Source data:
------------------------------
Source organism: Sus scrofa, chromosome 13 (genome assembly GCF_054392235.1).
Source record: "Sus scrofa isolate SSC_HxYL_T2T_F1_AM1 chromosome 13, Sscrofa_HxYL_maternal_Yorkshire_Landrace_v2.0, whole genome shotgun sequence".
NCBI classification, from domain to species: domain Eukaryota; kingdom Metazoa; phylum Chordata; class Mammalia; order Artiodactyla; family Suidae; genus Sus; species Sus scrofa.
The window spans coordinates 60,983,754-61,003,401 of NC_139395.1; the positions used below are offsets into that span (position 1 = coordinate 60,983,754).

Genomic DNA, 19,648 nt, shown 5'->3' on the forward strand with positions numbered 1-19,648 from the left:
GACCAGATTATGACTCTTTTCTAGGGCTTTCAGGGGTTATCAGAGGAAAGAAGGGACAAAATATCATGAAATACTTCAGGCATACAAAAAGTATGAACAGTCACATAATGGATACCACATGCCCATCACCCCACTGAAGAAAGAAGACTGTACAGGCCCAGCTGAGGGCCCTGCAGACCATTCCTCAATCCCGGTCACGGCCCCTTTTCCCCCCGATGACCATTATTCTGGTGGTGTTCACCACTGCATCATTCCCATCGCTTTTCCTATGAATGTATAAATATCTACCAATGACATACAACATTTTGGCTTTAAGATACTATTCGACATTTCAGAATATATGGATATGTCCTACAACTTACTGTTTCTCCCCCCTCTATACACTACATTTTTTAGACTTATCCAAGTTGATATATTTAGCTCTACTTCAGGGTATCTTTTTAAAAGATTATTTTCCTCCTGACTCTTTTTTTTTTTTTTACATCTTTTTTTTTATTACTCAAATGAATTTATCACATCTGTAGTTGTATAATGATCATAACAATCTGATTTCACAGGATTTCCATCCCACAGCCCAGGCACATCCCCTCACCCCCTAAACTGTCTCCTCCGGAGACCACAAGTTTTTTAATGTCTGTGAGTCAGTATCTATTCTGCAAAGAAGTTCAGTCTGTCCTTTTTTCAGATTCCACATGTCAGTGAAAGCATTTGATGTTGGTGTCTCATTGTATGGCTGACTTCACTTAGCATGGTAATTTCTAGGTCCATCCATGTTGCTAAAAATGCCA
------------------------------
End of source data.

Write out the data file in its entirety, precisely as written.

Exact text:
Source organism: Sus scrofa, chromosome 13 (genome assembly GCF_054392235.1).
Source record: "Sus scrofa isolate SSC_HxYL_T2T_F1_AM1 chromosome 13, Sscrofa_HxYL_maternal_Yorkshire_Landrace_v2.0, whole genome shotgun sequence".
NCBI classification, from domain to species: domain Eukaryota; kingdom Metazoa; phylum Chordata; class Mammalia; order Artiodactyla; family Suidae; genus Sus; species Sus scrofa.
The window spans coordinates 60,983,754-61,003,401 of NC_139395.1; the positions used below are offsets into that span (position 1 = coordinate 60,983,754).

Genomic DNA, 19,648 nt, shown 5'->3' on the forward strand with positions numbered 1-19,648 from the left:
GACCAGATTATGACTCTTTTCTAGGGCTTTCAGGGGTTATCAGAGGAAAGAAGGGACAAAATATCATGAAATACTTCAGGCATACAAAAAGTATGAACAGTCACATAATGGATACCACATGCCCATCACCCCACTGAAGAAAGAAGACTGTACAGGCCCAGCTGAGGGCCCTGCAGACCATTCCTCAATCCCGGTCACGGCCCCTTTTCCCCCCGATGACCATTATTCTGGTGGTGTTCACCACTGCATCATTCCCATCGCTTTTCCTATGAATGTATAAATATCTACCAATGACATACAACATTTTGGCTTTAAGATACTATTCGACATTTCAGAATATATGGATATGTCCTACAACTTACTGTTTCTCCCCCCTCTATACACTACATTTTTTAGACTTATCCAAGTTGATATATTTAGCTCTACTTCAGGGTATCTTTTTAAAAGATTATTTTCCTCCTGACTCTTTTTTTTTTTTTTACATCTTTTTTTTTATTACTCAAATGAATTTATCACATCTGTAGTTGTATAATGATCATAACAATCTGATTTCACAGGATTTCCATCCCACAGCCCAGGCACATCCCCTCACCCCCTAAACTGTCTCCTCCGGAGACCACAAGTTTTTTAATGTCTGTGAGTCAGTATCTATTCTGCAAAGAAGTTCAGTCTGTCCTTTTTTCAGATTCCACATGTCAGTGAAAGCATTTGATGTTGGTGTCTCATTGTATGGCTGACTTCACTTAGCATGGTAATTTCTAGGTCCATCCATGTTGCTAAAAATGCCA